By Simon Miller
Hedge funds and private equity firms face stricter rules when trading across the EU following the adoption of a harmonisation directive by the Council of Europe this morning.
The Council has adopted a directive introducing harmonised rues for alternative investment fund managers (AIFM). The directive is aimed at establishing common requirements for the authorisation and supervision of AIFM “in order to provide a coherent approach to the related risks and their impact on investors and markets in the EU”, according to a statement.
The directive will also allow AIFM to provide services and market EU funds throughout the EU single market - subject to compliance with strict requirements.
The EU said that directive was intended to fulfill the Council’s pledge to “regulate all players in the market that might pose a risk to financial stability”.
Previously, regulation was through a combination of national requirements and general provisions of EU law. As a result of the financial crisis, that arrangement “showed that uncoordinated national responses to the risks to which the funds were exposed made the efficient management of these risks difficult”, the statement added
Besides hedge funds and private equity, the directive also covers real estate funds, commodity funds and all other funds that are not covered by the directive on collective investment funds.
Adoption of the text follows an agreement reached with the European Parliament at first reading. The directive will enter into force on the 20th day following its publication in the Official Journal; member states will have two years to transpose its provisions into national law.
Regulation and oversight of hedge funds are also the subject of ongoing discussion at international level within the G-20, the International Organisation of Securities Commissions and the Financial Stability Board
Main features of the AIFM Directive:
– Authorisations. To operate in the EU, fund managers will be required under the directive to obtain authorisation from the competent authority of their home member state. Once authorised, an AIFM will be entitled to market funds established in the EU to professional investors in any member state. To obtain authorisation, AIFM will have to hold a minimum level of capital in the form of liquid or short-term assets.
– Depositary: AIFM will be required to ensure that the funds they manage appoint an independent depositary responsible for overseeing the fund's activities and ensuring that the fund's assets are appropriately protected. The depositary will be liable to the investor and the manager. It should be located in the same country as the fund if the fund is established in the EU. If the fund is established in a third country, the depositary should be located in the EU, unless a cooperation and information exchange agreement exists between the supervisors ensuring that regulations are equivalent and supervision can be carried out in accordance with requirements in the EU.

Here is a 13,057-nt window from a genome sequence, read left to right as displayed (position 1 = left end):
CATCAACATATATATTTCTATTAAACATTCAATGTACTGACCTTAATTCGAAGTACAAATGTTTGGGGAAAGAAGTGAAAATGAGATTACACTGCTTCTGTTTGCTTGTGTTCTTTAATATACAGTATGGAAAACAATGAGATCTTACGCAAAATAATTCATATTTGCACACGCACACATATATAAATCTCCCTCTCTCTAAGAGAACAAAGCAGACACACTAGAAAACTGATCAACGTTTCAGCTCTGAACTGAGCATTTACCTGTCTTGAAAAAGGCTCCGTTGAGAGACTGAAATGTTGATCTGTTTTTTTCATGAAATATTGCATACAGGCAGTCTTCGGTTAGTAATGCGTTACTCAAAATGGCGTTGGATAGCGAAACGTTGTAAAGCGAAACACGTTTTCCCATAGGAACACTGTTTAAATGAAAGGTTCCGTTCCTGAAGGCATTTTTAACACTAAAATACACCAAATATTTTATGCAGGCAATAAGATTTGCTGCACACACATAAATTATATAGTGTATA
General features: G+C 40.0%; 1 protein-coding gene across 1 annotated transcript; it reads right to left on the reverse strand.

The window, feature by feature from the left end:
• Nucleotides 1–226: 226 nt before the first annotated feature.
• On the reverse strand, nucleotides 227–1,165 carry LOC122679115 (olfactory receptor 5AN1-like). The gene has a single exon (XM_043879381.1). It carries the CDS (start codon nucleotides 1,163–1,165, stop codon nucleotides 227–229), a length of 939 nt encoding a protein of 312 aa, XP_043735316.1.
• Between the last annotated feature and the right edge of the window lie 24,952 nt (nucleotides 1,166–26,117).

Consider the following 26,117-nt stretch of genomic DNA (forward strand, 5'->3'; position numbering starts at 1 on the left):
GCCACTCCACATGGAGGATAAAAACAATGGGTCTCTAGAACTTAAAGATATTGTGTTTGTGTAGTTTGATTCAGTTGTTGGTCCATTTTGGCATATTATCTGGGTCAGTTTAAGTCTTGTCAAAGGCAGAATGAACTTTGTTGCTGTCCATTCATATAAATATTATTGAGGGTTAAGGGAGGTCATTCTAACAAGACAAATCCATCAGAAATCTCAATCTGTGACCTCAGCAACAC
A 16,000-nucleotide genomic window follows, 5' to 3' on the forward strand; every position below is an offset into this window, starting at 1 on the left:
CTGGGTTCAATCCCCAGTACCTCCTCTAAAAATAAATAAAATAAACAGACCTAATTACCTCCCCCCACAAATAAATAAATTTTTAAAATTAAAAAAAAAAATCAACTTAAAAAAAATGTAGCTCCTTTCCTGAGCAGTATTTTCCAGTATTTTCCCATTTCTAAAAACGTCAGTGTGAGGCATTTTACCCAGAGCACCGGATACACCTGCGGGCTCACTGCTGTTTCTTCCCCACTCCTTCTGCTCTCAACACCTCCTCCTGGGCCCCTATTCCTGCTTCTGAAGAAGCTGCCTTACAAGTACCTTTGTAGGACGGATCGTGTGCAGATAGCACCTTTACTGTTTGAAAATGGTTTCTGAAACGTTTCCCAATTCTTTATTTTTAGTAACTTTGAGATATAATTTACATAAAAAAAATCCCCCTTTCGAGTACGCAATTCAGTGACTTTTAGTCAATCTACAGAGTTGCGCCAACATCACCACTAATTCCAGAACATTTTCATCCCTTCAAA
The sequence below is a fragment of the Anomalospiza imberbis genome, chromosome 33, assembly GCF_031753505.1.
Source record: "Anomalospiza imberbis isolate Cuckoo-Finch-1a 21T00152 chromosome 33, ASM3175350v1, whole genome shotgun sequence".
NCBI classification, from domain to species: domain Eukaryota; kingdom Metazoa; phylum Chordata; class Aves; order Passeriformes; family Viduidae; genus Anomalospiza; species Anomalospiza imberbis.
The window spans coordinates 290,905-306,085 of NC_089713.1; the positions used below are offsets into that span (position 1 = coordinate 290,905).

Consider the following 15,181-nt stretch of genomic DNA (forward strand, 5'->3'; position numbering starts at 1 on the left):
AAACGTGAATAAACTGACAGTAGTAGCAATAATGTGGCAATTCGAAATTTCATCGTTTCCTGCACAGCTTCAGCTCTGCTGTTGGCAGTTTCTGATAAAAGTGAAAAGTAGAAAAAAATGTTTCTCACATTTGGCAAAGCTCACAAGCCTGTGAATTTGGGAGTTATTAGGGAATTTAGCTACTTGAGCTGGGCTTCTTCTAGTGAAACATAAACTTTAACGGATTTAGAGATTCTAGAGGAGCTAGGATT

– Risk management and prudential oversight. AIFM will be required to satisfy the competent authority of the robustness of their internal arrangements with respect to risk management, including liquidity risks. To support macro-prudential oversight, they will be required to disclose on a regular basis the principal markets and instruments in which they trade, their principal exposures and concentrations of risk.
– Treatment of investors. In order to encourage diligence amongst their investors, AIFM will be required to provide a clear description of their investment policy, including descriptions of the types of assets and the use of leverage.
– Leveraged funds. The directive introduces specific requirements with regard to leverage, i.e. the use of debt to finance investment. Competent authorities will be empowered to set limits to leverage in order to ensure the stability of the financial system. AIFM employing leverage on a systematic basis will be required to disclose aggregate leverage and the main sources of leverage, and competent authorities will be required to share relevant information with other competent authorities.
– AIFM acquiring controlling stakes in companies. The directive introduces specific requirements for AIFM acquiring controlling stakes in companies, in particular the disclosure of information to other shareholders and to representatives of employees of the portfolio company. It however avoids extending such requirements to acquisitions of SMEs, so as to avoid hampering start-up or venture capital.
– Passport. The directive introduces a single market framework that will allow AIFM to "passport" their services in different member states on the basis of a single authorisation. Once an AIFM is authorised in one member state and complies with the rules of the directive, the fund manager will be entitled upon notification to manage or market funds to professional investors throughout the EU.
– Funds and managers located in third countries. Following a two-year transition period and subject to conditions set out in the directive, the "passport" will be extended to the marketing of non-EU funds, managed either by EU AIFM or by AIFM based outside the EU. Before the third country passport is introduced, and for a period of three years thereafter, national regimes will remain available subject to certain harmonised safeguards. Once this period has elapsed, and on the basis of conditions set out in the directive, a decision will be taken to eliminate the national regimes. At this point, all AIFM active in the EU will be subject to the same high standards and enjoy the same rights.
– Optional exemptions for smaller funds. The directive gives member states the option not to apply the directive to smaller AIFM, namely funds with managed assets below EUR 100 million if they use leverage, and with assets below EUR 500 million if they do not. Smaller funds will however be subject to minimum registration and reporting requirements.